The word democracy is used prolifically and invoked endlessly, but what do we mean when we use it?

The word is derived from ancient Greek and translates roughly as ‘to rule by the people’. But how would you assess or measure it? I think the most meaningful measurement must be representation in parliament being commensurate with the votes of the electors.

In the last election, 12% of voters (1.6 million) wanted a Greens Party representative, which in the House of Representatives of 150 members should have translated to 18 members. In fact the Greens have only 1 member. Australia is NOT a democracy.

We ‘go through the motions’ at election time but representation doesn’t eventuate. I was driven to express this depressing appraisal after hearing a series of news items and comments on an ABC television program. The first was the coup in Egypt, when a democratically elected government was overthrown by the military. Despite the heroic effort of the people to end the dictatorship of Mubarak and establish an elected government, not a word of condemnation came from our government or the US government. We didn’t care.

Then the Australian Electoral Commission released figures that showed that 400,000 young, first time voters did not enrol (=25% of those eligible to do so).

This combined with the figure of 3,000,000 voters (20% of the eligible) who did not vote at the 2010 election begged the question “What has gone wrong with this most sacred institution?”

Finally, a trivial item on The Drum on ABC 2 featuring Peter Reith, Ellen Fanning and Annabel Crabb with their tittering and derision of the minor parties was the final straw. I was seeing a mockery of what should be our most cherished and esteemed institution – our choice of our future.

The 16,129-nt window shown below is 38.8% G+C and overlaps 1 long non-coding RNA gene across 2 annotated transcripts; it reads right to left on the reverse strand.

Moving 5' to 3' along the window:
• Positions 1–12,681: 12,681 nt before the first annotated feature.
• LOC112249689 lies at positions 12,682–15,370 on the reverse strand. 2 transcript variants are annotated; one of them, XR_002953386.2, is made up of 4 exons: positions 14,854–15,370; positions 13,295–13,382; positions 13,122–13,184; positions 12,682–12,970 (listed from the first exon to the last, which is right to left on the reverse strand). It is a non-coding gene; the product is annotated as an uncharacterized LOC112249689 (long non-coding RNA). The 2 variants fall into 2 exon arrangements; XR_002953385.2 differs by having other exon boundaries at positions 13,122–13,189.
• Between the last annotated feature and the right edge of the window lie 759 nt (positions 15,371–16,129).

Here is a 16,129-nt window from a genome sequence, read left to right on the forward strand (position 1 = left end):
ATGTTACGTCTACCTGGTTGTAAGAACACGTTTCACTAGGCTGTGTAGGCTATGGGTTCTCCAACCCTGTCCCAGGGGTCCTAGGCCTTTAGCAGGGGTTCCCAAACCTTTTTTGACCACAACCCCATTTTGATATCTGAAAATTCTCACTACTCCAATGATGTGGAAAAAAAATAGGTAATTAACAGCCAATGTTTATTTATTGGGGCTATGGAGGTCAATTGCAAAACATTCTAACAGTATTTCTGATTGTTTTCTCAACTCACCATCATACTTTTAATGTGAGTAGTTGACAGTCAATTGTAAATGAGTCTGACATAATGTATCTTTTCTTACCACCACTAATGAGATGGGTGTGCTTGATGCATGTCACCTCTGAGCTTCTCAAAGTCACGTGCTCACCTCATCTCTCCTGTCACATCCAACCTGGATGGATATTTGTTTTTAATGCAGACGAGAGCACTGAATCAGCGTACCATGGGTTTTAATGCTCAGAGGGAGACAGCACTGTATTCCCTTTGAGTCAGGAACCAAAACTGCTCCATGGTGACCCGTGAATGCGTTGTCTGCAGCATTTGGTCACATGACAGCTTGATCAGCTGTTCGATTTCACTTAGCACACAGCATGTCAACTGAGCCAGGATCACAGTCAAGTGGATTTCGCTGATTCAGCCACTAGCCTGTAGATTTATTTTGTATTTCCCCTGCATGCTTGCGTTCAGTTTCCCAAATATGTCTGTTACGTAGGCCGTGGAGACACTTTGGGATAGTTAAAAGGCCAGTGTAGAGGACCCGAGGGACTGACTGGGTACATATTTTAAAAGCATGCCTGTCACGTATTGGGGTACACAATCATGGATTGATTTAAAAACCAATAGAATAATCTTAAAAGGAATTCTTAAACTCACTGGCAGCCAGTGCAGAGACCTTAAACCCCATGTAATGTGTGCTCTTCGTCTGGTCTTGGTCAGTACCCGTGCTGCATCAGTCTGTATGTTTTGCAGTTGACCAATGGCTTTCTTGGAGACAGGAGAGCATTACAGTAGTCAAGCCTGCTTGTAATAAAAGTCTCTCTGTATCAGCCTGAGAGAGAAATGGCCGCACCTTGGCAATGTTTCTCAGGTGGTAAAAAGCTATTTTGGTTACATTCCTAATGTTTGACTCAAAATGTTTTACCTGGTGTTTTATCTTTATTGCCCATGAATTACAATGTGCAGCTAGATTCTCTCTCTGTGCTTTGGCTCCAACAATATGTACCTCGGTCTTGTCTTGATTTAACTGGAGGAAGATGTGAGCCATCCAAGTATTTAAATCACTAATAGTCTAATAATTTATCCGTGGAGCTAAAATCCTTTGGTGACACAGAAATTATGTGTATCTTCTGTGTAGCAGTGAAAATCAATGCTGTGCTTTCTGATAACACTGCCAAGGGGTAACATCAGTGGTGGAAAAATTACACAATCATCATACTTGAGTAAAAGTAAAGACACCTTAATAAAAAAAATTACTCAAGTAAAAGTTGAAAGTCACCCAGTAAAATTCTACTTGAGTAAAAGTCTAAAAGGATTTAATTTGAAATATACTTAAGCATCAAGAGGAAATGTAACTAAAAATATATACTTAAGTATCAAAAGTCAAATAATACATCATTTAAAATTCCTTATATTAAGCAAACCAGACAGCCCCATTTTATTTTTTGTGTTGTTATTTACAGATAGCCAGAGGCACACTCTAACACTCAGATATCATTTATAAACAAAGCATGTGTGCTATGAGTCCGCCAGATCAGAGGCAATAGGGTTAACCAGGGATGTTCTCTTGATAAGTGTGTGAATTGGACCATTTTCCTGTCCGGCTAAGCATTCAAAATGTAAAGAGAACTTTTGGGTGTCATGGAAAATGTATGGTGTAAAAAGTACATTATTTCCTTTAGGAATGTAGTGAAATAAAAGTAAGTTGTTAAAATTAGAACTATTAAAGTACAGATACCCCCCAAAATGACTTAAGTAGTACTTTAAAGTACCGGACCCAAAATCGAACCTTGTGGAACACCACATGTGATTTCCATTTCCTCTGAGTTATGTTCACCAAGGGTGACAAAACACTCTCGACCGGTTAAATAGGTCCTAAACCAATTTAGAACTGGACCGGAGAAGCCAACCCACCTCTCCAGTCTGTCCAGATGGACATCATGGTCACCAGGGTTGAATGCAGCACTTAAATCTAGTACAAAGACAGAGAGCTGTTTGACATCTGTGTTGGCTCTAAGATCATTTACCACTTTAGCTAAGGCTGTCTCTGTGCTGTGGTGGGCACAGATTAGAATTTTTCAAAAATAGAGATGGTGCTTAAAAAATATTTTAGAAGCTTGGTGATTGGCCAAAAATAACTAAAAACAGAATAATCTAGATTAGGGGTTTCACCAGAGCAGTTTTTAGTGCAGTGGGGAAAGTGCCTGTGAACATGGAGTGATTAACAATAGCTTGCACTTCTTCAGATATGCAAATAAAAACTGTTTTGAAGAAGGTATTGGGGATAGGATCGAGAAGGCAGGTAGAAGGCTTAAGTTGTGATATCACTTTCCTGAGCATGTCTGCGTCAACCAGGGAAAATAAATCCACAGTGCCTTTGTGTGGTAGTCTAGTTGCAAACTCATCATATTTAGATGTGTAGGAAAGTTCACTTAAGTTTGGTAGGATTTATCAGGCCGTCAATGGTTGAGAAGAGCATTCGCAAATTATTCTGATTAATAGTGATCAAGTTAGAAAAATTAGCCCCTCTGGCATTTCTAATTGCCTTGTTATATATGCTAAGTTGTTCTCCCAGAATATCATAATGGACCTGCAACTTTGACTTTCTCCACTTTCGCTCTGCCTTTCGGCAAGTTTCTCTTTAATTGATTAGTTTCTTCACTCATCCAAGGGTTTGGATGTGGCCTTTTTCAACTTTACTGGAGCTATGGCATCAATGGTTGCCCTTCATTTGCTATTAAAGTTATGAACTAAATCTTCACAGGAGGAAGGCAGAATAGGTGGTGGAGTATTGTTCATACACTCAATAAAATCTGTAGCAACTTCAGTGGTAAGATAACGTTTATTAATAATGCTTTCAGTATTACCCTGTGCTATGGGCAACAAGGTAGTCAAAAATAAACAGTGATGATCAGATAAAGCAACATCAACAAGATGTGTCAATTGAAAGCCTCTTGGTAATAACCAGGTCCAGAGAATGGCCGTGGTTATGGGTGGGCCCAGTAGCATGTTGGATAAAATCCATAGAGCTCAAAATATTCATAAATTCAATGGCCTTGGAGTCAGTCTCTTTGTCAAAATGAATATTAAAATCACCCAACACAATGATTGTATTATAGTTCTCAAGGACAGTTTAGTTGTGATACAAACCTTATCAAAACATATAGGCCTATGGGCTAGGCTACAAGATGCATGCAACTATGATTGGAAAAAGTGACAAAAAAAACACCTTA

These 3 events shone a light on the sad truth that we delude ourselves in believing that we have a democracy in Australia. Without proportional representation, where a party or an independent individual is represented in equal proportion to the voter’s wishes, then we continue in this stupor of having only the choice of Party A or Party B, even if NEITHER comes close to representing our views.

So now we have a situation where a narrow range of ideas are represented in Parliament in the most adversarial way. No wonder so many young people see no point in taking part in our farcical 2 party system and this culminates in a jaded population who turn their backs on their opportunity to vote.

If we are required by law to vote, then give us representation. How simple is that? So much enthusiasm, dynamism & originality is lost to the parliament.

When the ink had barely dried on the Australian Constitution, the seemingly simple ‘first past the post’ voting system, which works well if every candidate is ‘independent’, was being made unworkable to create true representation by the development of the first political ‘parties’. The resultant adversarial political landscape blighted and consumed the parliament. A primitive clash of business/landowners versus the ‘workers’ would overshadow politics to today, not because it was a simple reality, but because no other ideas (read ‘parties’) could get a foothold in our black and white system, which has now become a monotonous shade of grey.

Currently we have the absurd possibility, using the ‘preferential single member electorate’ (which behaves like ‘first past the post’ )method of assigning parliamentarians combined with our 2 major party system, where we could have the entire parliament of one political persuasion if 51% of voters returned the same party in each electorate.

Imagine that scenario! A landslide victory of 150 seats to one party, but with 49% of the population opposed to the government. Highly unlikely, but an acceptable possibility.

If we had proportional representation in the House of Representatives, then a diverse range of parties/independents would enter parliament.

The 2 party stranglehold would be broken. Negotiation and compromise would have to occur. That’s democracy.

Ideas and policy would have to be truly debated and passionately argued. That’s democracy.

Consensus would be required. That’s democracy.

And yes, an inbuilt instability and unpredictability would have to be managed. That’s democracy.

We should not fear the direction that a real democracy would take us. It is ‘us’ that would make the decisions. We should instead fear where our current system is leading us… disillusionment, apathy and eventually, rule by tyrants.